Something about the quality of light tonight reminded me of summers in Oak Park.
Dusk is deceptive. Everything turns deep blue. Shadows and light blend into one. Depth fades. We scramble through backyards blindly, illuminated solely by the flicker of fireflies, and surrounded by the sound of children’s laughter.
Oak Park, Illinois, the first suburb west of Chicago, was, at its best, a True American Neighborhood. There were kids everywhere. We formed football leagues. We sold lemonade. We roller-skated, built forts, and climbed trees. The greatest evil to befall Forest Avenue, there in the shadow of Frank Lloyd Wright’s home and studio, was neighborhood bully Gary Garber. The worst thing he ever did was break a window or two.
I was eight-years-old. The world was just a few blocks wide then. Sean and Dusty Well, Joe and Jon Champelli, David Wright, Cindy, Katie and Billy Myers, Chris and I were the sole population of that world. Summers afternoons found us gathered in front of our house playing Wiffle ball. As the sun fell, and the last ball swirled down the storm drain, we repaired to the Myers tree-lined backyard for all-night games of Kick The Can.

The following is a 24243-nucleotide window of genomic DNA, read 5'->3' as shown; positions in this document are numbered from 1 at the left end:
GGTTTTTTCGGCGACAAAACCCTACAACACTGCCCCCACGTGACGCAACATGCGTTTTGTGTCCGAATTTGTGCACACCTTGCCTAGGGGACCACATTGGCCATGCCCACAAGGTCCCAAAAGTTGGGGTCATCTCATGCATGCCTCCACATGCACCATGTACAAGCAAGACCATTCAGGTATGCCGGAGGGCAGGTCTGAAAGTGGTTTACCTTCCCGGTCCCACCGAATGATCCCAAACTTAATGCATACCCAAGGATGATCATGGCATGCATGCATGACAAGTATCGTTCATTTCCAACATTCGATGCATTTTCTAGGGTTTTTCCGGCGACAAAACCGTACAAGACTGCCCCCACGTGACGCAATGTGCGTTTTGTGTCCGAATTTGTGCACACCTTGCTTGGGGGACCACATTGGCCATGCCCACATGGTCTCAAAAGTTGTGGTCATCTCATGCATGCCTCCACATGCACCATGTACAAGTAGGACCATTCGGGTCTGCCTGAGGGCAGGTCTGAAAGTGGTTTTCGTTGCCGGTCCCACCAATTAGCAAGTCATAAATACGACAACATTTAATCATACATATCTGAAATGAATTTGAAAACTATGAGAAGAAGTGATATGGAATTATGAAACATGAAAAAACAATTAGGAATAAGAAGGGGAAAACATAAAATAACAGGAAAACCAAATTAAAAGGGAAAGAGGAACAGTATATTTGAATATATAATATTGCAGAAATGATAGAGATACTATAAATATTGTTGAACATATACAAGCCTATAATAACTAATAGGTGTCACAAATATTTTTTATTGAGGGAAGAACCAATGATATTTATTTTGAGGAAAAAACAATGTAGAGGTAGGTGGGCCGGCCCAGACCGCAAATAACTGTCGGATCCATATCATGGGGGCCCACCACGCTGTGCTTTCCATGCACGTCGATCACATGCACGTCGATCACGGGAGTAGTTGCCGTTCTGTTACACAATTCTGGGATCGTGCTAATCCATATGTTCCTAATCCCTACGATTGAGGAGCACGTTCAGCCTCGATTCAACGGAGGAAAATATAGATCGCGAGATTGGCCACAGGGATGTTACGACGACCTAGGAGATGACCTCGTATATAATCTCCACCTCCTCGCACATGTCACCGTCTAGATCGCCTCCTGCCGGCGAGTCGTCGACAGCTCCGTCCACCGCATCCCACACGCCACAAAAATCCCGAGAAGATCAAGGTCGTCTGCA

Oak Park, Illinois, was also the End of Innocence. It was there in the front room of 550 Forest Avenue that my parents sat Chris and I down to tell us they were divorcing. Not that it should have come as any surprise. But it did.
Tonight, though, riding the bus through Central Park as the last strains of sunlight filtered through the trees, I went back there for a second. Everything turned deep blue. Shadow and light blended into one. Depth faded. In my mind, I scrambled blindly through those backyards again. The world shrank to just a few blocks wide, and I could almost hear Dusty yell through the darkness, “Ollie ollie oxen free!!!”